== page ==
Goheen, and Robert V. Bega the disease was often mistakenlyat. Black-stain root disease is a vascular wilt restricted to conifers of western North America.

It infects roots and can move some distance up the base of the stem. It. COVID Resources. Reliable information about the coronavirus (COVID) is available from the World Health Organization (current situation, international travel).Numerous and frequently-updated resource results are available from this ’s WebJunction has pulled together information and resources to assist library staff as they consider how to handle.

Get this from a library. Black stain root disease of conifers. [Paul F Hessburg; D J Goheen; Robert V Bega; United States. Forest Service.]. Black stain root disease is distinguished from other root diseases by the dark-brown to purple-black discoloration in the sapwood of the lower bole and root collar.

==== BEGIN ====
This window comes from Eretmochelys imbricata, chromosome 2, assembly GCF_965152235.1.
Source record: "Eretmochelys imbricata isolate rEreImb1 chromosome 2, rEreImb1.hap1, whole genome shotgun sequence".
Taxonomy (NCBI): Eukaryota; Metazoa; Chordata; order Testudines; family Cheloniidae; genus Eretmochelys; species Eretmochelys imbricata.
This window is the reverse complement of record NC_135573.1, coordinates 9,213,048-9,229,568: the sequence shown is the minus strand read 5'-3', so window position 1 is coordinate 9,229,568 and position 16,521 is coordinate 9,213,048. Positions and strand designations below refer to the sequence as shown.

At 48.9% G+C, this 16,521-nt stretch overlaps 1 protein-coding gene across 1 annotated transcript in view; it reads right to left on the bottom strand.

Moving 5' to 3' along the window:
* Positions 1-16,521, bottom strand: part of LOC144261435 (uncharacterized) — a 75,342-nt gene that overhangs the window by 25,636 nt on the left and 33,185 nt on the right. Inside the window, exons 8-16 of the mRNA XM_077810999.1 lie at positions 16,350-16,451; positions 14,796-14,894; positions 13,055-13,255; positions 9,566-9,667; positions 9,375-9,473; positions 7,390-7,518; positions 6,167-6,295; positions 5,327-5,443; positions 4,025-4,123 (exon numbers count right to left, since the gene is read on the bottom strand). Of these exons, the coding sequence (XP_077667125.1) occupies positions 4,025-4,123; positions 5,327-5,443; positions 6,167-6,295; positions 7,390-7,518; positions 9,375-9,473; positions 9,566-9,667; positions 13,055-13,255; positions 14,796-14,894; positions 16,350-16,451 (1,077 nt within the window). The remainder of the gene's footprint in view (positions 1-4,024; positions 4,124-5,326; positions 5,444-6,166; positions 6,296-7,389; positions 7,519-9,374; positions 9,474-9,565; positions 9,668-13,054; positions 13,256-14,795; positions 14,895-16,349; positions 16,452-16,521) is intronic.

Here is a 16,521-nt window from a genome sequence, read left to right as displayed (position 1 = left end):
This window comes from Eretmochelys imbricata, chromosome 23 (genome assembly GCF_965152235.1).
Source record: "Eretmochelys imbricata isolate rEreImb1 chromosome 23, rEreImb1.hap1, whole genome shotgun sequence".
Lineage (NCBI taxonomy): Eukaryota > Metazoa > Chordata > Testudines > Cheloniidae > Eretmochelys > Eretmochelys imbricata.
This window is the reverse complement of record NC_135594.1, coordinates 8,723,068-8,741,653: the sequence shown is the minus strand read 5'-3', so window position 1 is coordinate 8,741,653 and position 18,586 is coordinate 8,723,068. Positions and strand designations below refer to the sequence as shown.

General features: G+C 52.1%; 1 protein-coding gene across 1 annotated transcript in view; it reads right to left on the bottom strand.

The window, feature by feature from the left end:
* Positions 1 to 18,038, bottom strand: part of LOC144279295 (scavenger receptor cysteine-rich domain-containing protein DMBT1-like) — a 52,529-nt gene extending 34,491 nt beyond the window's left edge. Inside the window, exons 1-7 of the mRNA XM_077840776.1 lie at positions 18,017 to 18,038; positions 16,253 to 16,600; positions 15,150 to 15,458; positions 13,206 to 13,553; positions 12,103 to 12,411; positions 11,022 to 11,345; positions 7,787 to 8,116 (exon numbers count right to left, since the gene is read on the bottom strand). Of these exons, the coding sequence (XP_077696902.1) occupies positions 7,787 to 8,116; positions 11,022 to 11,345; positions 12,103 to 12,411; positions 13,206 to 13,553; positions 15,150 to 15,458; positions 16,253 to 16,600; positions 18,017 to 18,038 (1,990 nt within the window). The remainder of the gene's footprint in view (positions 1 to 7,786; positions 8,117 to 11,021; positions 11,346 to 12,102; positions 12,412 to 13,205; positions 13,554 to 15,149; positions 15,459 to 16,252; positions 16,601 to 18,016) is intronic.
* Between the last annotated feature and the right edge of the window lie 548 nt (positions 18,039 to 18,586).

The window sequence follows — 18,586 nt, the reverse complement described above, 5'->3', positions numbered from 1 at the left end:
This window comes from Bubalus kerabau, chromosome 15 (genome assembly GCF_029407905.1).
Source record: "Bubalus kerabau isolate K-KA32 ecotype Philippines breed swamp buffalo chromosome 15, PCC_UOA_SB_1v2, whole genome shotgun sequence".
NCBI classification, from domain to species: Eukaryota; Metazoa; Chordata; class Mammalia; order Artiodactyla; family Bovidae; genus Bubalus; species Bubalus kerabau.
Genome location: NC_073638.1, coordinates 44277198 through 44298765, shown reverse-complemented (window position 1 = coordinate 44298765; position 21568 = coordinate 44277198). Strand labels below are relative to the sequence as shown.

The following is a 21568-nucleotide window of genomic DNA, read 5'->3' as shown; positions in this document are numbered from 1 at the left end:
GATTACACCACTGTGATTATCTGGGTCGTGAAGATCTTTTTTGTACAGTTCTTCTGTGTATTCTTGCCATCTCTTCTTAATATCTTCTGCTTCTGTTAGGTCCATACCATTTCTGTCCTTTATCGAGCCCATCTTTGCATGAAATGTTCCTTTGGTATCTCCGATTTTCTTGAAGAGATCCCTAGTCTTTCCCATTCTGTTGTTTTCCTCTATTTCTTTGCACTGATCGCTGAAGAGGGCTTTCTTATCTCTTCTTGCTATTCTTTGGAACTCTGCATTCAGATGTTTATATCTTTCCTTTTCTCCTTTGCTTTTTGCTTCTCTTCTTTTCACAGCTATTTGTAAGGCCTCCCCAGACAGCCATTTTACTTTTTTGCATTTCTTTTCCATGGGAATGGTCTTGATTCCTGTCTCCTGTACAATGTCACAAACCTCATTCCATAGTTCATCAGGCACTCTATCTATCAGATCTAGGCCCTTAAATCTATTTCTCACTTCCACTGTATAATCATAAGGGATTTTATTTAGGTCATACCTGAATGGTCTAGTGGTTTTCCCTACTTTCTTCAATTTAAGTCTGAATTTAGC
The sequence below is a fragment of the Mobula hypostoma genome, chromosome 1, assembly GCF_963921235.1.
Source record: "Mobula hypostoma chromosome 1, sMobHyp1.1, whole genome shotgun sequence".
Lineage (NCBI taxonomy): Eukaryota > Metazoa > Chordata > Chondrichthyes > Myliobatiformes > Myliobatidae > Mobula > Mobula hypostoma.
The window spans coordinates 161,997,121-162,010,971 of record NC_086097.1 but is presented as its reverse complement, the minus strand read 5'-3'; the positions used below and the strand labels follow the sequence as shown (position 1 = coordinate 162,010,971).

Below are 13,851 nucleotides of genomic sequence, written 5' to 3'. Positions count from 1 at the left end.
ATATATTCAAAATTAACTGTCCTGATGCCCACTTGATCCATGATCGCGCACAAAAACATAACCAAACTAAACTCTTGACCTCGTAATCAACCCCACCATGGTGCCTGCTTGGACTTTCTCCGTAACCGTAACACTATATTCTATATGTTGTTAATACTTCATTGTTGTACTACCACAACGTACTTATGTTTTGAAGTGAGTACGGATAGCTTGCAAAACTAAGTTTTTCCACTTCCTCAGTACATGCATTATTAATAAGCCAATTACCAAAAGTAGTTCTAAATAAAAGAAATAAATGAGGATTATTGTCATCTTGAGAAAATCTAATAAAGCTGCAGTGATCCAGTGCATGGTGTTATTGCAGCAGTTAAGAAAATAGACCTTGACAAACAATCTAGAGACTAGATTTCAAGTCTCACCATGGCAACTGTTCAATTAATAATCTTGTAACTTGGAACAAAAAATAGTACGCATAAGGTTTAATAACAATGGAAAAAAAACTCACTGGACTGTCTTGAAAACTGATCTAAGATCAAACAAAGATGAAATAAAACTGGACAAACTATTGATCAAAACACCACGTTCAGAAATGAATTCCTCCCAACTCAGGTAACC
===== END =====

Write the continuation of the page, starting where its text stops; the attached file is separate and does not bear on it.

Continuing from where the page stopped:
When observed in cross section, the black stain appears in arcs roughly concentric with the growth rings. Black stain root disease, like all other diseases caused by ophiostomatoid fungi, is associated with insect transmission (Hansen et al.

Two root weevils (Pissodes fasciatus LeConte, J.L. Distribution: Since the first report of black stain root disease in B.C. inthis problem has been reported from many areas in the southern interior and coastal forests.

Identification: Crown symptoms in trees infected by L. wageneri are difficult to. Black snow mold (conifers) See brown felt blight Black stain root disease (conifers) Ceratocystis wageneri Bleeding conk (conifers) Haematostereum sanguinolentum Bleeding stereum (conifers) Haematostereum sanguinolentum Blister rust (white pines) See white pine blister rust Non-pathogenic brooms occasional on Pacific Coast trees Blue brooms.